Mexican Street Musicians Serenade People Stuck at Home

The bustling streets and busy lives around us saw an abrupt cessation with the novel coronavirus outbreak. Musicians in Mexico are back on the streets, entertaining people stuck at home, to make ends meet. The shutting down of public places and restaurants in Mexico has forced musicians, that regularly relied on income from live performances, out of work.

Out-of-work musicians looking to make ends meet have been filling roadways with the melodies of their marimbas, trumpets and güiros. (Picture credit : Reuters)

As per reports, the sounds of marimbas, trumpets, and güiros booming in the streets of Mexico have once again become a common sight since bars, cantinas (a type of bar common in Latin America and Spain), and events with live-performances are currently non-existent in the country. Musicians who previously performed in bars and live-events are now out on the streets serenading the public to make up for the monetary losses they face while the lockdown persists.

Speaking with the press, one of the musicians mentions that street serenading has become their way of adapting to the system set in place by mandatory lockdown regulations. “To realize that people are at home, so I say, you have to bring them music, right? You have to bring them joy,” he said in a video. People are seen enjoying the live performances from their balconies, singing along and dancing as the band plays traditional Mexican songs such as Cielito Lindo and Bésame Mucho. Pedestrians requested their favorite songs, tipping them on their way. In another part of the city, an instrumentalist is seen playing ‘Hey Jude’ by The Beatles standing on the sidewalk. “This is the city’s quarantine soundtrack”, said journalist Paulina Villegas in a New York Times Report. Moreover, Twitter users did their part to disseminate information about an online emergency relief fund set up for the Mazatlan Musicians and their families during this financial crisis.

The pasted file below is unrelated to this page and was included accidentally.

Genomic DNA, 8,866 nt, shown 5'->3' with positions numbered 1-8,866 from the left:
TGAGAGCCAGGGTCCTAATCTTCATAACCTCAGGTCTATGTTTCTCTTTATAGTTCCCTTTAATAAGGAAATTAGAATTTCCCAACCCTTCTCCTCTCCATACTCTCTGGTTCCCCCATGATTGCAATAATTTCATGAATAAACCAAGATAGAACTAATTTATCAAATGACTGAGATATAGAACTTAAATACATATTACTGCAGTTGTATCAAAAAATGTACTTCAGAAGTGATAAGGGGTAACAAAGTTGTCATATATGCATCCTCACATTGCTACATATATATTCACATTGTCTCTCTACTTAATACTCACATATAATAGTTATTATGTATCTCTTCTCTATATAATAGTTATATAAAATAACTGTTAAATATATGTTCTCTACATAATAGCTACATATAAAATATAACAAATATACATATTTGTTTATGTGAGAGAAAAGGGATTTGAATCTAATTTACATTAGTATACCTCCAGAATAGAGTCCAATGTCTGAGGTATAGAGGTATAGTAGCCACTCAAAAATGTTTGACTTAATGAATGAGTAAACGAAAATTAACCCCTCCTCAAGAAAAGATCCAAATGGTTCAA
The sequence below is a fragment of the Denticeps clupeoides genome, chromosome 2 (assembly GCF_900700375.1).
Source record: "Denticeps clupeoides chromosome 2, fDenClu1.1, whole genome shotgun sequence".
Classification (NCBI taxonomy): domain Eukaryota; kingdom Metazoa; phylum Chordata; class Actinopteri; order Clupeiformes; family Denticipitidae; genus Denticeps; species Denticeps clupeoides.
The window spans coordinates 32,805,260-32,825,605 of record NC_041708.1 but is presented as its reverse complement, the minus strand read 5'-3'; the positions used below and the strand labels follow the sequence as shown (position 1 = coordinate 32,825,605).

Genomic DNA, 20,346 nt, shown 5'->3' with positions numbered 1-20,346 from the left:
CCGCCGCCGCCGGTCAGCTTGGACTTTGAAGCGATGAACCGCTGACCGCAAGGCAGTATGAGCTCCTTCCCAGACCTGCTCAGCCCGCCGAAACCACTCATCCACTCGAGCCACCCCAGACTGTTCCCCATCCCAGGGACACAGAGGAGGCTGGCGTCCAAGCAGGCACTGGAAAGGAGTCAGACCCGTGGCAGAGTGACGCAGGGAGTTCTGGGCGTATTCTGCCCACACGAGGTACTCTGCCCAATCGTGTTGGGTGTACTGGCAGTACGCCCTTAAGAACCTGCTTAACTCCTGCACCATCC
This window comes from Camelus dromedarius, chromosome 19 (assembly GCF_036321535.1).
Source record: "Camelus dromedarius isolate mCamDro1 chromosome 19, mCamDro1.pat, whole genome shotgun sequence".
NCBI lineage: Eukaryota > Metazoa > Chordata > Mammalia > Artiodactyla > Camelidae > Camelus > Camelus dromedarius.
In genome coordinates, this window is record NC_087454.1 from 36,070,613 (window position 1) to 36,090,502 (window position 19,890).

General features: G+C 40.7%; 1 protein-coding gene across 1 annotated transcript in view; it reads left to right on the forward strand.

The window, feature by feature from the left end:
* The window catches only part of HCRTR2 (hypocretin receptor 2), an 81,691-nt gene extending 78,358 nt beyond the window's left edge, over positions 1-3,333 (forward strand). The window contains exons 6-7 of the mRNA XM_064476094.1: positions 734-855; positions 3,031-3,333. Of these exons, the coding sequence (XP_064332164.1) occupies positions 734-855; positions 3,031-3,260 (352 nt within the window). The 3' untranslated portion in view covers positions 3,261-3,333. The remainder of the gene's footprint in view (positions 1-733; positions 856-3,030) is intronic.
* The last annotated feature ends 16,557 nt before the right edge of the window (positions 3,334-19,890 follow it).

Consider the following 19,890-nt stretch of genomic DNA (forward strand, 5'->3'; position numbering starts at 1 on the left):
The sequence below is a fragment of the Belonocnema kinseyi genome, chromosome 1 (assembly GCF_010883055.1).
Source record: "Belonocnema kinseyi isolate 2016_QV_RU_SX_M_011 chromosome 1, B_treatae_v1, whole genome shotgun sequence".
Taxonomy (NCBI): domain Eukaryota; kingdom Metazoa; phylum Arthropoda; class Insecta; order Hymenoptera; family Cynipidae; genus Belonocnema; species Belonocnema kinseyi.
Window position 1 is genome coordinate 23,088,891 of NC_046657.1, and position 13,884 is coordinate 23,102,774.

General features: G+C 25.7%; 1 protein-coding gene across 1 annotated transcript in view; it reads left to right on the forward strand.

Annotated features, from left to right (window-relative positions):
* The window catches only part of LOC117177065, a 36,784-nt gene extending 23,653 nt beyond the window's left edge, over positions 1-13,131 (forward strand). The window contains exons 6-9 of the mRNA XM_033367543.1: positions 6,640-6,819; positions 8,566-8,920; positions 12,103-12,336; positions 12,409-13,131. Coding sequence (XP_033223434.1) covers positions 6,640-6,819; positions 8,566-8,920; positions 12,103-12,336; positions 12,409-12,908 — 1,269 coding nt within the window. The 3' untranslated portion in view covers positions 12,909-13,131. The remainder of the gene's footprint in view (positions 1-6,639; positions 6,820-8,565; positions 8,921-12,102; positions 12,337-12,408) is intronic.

Watch Mexican street musicians bring melodies to people stuck at home via Reuters on YouTube

The enforced lockdown leaves behind a legion of musicians who don’t categorize as essential workers, and are thereby stripped of their occupation and income. According to the report, these musicians used to earn USD 9 and USD 14 for an eight-hour shift on weekends and holidays during their pre-pandemic gigs. Reportedly, the reopening of hotels and restaurants are yet to be planned and discussed by the state.

Musicians serenade homes for tips in Mexico City as they have been out of work due to the coronavirus crisis which has infected at least 155,000 people and killed more than 18,000, in Mexico. (Picture credit : Reuters)

Many independent musicians are severely affected by the lockdown. Their revival after the country unlocks its stay-at-home is also questionable as it solely depends on the monetary fluctuation incurred by the employers. “I hope to resume the pace we had. If the restaurants where we were working aren’t affected or don’t close forever, we’ll continue doing the same,” they said.

Mexico City is the worst-affected area in the country. The city halted its reopening plan after witnessing a surge in COVID-19 cases. As per the official government count, the city of Mexico has 191,410 infected cases and 23,377 deaths. According to Mexico’s restaurant chamber (CANIRAC), at least 10% of Mexico’s estimated two million restaurants will not survive the COVID-19 pandemic after the lockdown eases and social distancing norms are lifted.




Featured Image Via Indian Express.

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All things Arts & Culture, novel and elusive. Editor at The Ticket Fairy. (She/Her)

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